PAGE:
Understand how to convey backstory and on-screen information to an audience
How to create dramatic tension through foreshadowing
Setting up and paying off of plot and characterisation elements
7One-on-one tutorials with teacher   
Feedback on marked synopses
8Characters – creating screen characters, working out motivation, character arcs
The treatment (aka story outline)
Creating effective screen characters
Elements required in writing the treatment
9Character functions – exploring the 5 different groups
Creating character biographies and character notes – the differences   
Eliminating characters who have no function in screen story, thereby creating stronger dramatic pacing
Difference between character information required in film and tv
10Character biogs of 2 main characters, 250-300 words each    Workshopping and feedback from teacher and students
11SUBMIT ASSIGNMENT
Guest speaker
12Revise work on treatments
Class workshopping on progress
Preliminary work on students’ own projects
13Basic genre
Point of view
Themes
Treatments – more work if needed   
Understand the basic principles of genre – an overview
How to use point of view in screen stories
Use of themes to create stronger stories – differences between film and tv
14WORKSHOP
Workshop treatments – in groups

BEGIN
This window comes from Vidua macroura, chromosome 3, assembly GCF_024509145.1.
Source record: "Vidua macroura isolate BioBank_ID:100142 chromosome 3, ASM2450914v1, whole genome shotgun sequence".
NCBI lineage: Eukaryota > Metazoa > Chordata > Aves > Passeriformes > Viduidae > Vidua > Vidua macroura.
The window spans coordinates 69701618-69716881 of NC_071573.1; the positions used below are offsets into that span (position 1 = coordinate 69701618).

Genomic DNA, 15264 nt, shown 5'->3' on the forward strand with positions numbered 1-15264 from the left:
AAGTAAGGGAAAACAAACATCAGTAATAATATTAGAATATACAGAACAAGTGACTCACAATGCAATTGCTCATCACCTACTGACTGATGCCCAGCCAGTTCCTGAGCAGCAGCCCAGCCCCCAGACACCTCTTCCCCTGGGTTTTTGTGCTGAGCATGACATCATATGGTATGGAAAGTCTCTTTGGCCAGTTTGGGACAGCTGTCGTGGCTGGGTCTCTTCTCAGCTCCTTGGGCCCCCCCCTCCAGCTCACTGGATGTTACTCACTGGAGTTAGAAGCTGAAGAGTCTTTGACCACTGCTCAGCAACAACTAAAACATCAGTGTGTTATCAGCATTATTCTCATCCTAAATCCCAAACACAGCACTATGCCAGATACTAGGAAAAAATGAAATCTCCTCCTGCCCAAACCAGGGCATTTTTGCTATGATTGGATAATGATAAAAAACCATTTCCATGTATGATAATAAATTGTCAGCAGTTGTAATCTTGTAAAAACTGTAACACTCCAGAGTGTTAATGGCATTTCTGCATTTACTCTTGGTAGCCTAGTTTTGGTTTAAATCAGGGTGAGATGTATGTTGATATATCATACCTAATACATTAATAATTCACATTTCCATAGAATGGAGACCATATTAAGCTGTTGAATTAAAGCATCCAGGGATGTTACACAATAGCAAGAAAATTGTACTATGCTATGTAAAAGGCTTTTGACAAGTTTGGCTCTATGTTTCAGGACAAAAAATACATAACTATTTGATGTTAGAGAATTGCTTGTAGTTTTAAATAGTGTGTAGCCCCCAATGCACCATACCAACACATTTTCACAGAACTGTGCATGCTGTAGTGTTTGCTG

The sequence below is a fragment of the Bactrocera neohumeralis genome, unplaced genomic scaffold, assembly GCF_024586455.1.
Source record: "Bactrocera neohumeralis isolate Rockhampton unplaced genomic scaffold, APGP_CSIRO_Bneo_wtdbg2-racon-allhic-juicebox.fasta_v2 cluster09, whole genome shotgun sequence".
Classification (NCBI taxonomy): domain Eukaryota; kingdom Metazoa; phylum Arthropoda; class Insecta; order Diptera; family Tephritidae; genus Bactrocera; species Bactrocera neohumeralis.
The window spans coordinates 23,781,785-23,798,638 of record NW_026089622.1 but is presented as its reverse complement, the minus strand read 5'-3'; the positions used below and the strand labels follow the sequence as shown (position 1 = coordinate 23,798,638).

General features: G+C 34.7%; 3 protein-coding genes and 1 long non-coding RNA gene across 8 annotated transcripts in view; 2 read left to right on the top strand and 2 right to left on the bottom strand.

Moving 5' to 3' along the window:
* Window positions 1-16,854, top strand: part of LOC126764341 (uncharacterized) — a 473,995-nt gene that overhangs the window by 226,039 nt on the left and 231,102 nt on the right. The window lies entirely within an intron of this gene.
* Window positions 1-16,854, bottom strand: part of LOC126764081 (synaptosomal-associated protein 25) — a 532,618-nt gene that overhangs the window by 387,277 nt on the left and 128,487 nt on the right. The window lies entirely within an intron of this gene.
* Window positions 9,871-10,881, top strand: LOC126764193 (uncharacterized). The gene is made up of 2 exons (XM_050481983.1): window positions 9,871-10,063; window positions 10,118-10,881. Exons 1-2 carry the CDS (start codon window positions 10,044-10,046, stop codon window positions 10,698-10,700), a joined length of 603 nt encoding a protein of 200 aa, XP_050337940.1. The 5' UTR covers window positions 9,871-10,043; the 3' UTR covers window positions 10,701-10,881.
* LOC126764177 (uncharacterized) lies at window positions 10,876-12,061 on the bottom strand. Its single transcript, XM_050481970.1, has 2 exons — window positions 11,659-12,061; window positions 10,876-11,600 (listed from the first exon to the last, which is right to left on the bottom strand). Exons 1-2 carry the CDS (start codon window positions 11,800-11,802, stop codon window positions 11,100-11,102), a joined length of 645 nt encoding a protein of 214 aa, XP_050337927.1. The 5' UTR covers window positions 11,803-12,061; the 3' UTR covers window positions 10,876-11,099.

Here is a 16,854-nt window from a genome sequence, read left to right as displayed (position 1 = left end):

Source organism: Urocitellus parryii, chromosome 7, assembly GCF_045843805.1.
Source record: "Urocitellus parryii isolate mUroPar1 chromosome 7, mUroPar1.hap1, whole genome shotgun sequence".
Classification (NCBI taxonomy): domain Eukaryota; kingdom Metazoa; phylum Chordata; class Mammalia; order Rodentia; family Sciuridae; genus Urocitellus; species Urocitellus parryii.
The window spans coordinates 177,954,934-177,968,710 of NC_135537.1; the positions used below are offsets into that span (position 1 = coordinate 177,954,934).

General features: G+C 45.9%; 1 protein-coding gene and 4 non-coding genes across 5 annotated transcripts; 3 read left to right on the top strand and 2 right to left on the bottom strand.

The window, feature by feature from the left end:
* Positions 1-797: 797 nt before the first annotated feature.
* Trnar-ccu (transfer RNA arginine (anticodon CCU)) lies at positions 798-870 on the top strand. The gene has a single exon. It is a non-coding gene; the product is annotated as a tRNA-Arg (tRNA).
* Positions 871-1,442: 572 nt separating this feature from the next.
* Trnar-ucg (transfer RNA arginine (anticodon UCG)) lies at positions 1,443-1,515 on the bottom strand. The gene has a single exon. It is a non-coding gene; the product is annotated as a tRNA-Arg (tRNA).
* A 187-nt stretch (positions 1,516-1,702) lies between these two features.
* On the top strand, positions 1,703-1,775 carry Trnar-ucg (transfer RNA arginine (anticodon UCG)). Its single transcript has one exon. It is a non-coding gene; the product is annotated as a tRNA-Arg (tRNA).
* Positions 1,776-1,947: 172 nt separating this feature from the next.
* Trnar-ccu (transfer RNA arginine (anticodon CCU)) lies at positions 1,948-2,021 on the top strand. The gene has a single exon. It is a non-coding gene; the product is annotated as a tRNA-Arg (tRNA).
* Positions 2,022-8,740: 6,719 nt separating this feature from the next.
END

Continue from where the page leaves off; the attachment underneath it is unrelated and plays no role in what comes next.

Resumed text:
Feedback from teacher and students
15WORKSHOP
Workshop treatments – class as a whole   
Feedback from teacher & students
16SUBMIT ASSIGNMENT
Non-fiction screenwriting   
Creating an awareness of the different forms of non-fiction writing
17LAST FORMAL CLASS 1ST SEMESTER
One-on-one tutorials with teacher    
Feedback on marked treatments
18Semester review


 Semester 2

WeekTopic
1Introduction to screen dialogue
Group exercises – construct characters from photos and create/workshop dialogue   
Creating individual voices/dialogue
2More on dialogue
Class exercise – saunter up Lygon Street and eavesdrop
Group exercise: write screen dialogue from real dialogue    Learning how to condense screen dialogue from real dialogue
3Subtext
Group exercise: write scene/s with and without subtext
Use of non-sync. dialogue: voice-over narration, post synching    How to use subtext for effect
Learn about non-sync. dialogue
4Screen language
5Writing stage directions
Group exercise: reducing and re-writing stage directions.
Writing dialogue
Differences between film and tv dialogue.